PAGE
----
Stoner considers 48 prophecies and says, “We find the chance that any one man fulfilled all 48 prophecies to be 1 in 10157, or 1 in 10,00,000,000,000,000,000,000,000,000, 000,000,000,000,000, 000,000,000,000,000,000,000,000,000,000,000,000,000,000, 000, 000,000,000,000,000,000,000, 000,000,000,000,000,000,000,000,000,000,000,000,000 000,000,000.” 1

The estimated number of electrons in the universe is around 1079.  It should be quite evident that Jesus did not fulfill the prophecies by accident. He was who He said He was: the only way (John 14:6).

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Bible Study on Gospel of John, Chapter 1 – John 1:1–51 – The World – Jesus Christ – Beginning of Creation – John the Baptist – Regeneration

THE WORD

  1. “In the beginning was the Word, and the Word was with God, and the Word was God.
    1. Genesis 1:1, “In the beginning God created the heavens and the earth.”
    2. The word “word” was familiar to the Greeks who understood it to be the rational principle that governed the universe. The Jews understood the word to mean God.1  Therefore John was seeking to establish that the word which was God and was in the beginning is that governing principle.
    3. The word is eternal.  The Word is divine.  The word is personal.
      1. John 8:58, “Jesus said to them, “Truly, truly, I say to you, before Abraham was born, I am.””
    4. God created through his word is Genesis 1:3 demonstrates, “Then God said, “Let there be light”; and there was light.”
    5. Jehovah’s Witnesses render this as “and the Word was a God”
      1. This is problematic because it implies polytheism.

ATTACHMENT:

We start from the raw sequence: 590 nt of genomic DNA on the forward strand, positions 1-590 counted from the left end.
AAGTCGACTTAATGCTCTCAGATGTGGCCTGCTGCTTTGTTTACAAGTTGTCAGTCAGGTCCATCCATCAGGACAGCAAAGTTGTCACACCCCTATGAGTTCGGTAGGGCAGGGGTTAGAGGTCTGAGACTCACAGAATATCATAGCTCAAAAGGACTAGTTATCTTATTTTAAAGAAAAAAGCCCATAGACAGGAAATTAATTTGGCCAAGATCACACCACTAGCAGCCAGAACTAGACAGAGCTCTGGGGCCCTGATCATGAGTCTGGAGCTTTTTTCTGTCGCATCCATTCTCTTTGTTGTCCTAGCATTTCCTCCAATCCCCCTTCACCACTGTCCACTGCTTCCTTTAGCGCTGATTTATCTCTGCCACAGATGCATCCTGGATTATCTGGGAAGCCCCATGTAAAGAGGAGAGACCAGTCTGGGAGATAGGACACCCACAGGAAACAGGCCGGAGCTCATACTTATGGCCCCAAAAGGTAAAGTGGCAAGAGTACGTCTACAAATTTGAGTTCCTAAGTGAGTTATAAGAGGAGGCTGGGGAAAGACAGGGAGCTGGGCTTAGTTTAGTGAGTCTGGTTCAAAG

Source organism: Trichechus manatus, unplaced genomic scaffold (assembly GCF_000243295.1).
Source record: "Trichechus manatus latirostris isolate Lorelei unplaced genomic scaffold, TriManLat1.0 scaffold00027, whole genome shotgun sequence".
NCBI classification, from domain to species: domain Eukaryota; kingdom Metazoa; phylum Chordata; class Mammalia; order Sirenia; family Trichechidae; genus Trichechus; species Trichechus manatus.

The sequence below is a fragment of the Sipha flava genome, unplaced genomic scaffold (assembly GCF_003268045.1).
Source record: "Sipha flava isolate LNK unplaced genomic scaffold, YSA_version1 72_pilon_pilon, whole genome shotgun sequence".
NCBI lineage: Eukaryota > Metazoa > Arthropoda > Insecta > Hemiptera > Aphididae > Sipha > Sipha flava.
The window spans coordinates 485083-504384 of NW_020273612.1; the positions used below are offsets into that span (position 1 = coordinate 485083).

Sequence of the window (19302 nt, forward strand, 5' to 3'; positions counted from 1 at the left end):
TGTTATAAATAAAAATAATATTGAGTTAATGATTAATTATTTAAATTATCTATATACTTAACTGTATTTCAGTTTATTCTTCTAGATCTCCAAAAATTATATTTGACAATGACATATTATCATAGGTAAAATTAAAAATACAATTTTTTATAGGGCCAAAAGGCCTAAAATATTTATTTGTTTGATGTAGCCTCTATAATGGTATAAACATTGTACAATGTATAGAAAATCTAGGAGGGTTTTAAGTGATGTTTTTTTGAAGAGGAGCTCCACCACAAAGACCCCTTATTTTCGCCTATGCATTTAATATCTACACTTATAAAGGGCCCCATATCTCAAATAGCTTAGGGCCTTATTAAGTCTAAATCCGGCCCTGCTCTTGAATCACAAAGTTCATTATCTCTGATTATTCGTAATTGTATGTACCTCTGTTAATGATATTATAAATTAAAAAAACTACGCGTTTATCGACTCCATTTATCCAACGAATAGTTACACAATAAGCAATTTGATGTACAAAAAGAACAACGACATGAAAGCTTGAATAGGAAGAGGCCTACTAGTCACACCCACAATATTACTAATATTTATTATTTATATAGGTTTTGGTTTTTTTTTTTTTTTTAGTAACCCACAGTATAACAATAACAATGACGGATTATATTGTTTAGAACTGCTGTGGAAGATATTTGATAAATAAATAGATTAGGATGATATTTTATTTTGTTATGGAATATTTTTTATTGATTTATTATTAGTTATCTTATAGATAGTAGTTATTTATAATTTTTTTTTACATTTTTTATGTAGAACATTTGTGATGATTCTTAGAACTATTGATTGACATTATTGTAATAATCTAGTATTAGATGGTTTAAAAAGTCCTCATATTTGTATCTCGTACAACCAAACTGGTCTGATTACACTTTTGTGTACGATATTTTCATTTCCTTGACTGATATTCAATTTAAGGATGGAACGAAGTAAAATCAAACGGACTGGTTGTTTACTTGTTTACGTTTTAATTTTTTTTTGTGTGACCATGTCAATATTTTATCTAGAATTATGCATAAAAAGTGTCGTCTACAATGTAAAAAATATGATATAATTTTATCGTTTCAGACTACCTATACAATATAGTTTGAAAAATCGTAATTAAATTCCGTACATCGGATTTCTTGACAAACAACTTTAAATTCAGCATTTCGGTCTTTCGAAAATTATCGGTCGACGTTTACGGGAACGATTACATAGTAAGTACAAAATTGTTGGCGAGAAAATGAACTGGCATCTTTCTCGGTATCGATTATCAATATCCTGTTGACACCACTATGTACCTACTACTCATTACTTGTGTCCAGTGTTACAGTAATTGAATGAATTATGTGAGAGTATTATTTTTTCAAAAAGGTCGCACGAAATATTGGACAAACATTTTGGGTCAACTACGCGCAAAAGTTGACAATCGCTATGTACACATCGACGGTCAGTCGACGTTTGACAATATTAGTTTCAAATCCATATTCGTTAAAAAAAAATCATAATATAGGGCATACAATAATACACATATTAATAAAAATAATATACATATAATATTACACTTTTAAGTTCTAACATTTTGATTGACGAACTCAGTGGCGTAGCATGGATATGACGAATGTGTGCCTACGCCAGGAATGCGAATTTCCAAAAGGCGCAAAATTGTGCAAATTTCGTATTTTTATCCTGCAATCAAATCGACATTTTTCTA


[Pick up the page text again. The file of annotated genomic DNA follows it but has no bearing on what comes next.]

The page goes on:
2. He was in the beginning with God.
    1. This hints at the Trinity due to the word being God and yet with God.  At the very least this is a plurality within the Godhead
    2. Notice the distinguishing between the “He” and “with God”.  Yet, John 1:1 already said the “Word was God.” To be God and with God implies a separation from God, yet also a sharing of the same nature of God, as John 1:1 says “the Word with God and the Word was God.”
  3. All things came into being through Him, and apart from Him nothing came into being that has come into being.
    1. John the apostle is telling us that the Word, which later became flesh, (John 1:14) is the source of all creation. Notice “through him.”  This shows the work of God through the Word.  Yet, the “Word was God.”
    2. Some might say that God used the pre-incarnate Christ as the conduit through whom creation was made. Often this comment is offered in an attempt to deny the deity of Christ.  Yet, that cannot work in light of the following verses.
      1. Isaiah 44:24, “Thus says the LORD, your Redeemer, and the one who formed you from the womb, “I, the LORD, am the maker of all things, stretching out the heavens by Myself And spreading out the earth all alone,”
        1. The LORD (YHWH) is the sole creator of all things.  If this is the case, and the Word is the means by which God created, then it could not be said that YHWH created all things alone.  But, since YHWH created all things alone, and the Word was God, then we can see the harmony in these verses.
      2. Colossians 1:15–17, “He is the image of the invisible God, the firstborn of all creation. 16 For by Him all things were created, both in the heavens and on earth, visible and invisible, whether thrones or dominions or rulers or authorities—all things have been created through Him and for Him. 17 He is before all things, and in Him all things hold together.”
        1. Firstborn does not mean first created. Firstborn is a transferable title, a title of pre-eminence and does not necessitate being a created thing when applied to Jesus.
          1. Gen. 41:51-52, “And Joseph called the name of the first-born Manasseh: For, said he, God has made me forget all my toil, and all my father’s house. And the name of the second called he Ephraim: For God has made me fruitful in the land of my affliction.”
          2. Jer. 31:9, “…for I am a father to Israel, and Ephraim is My firstborn.”
        2. The Jehovah’s Witness New World translation inserts the word “other” four times in this text.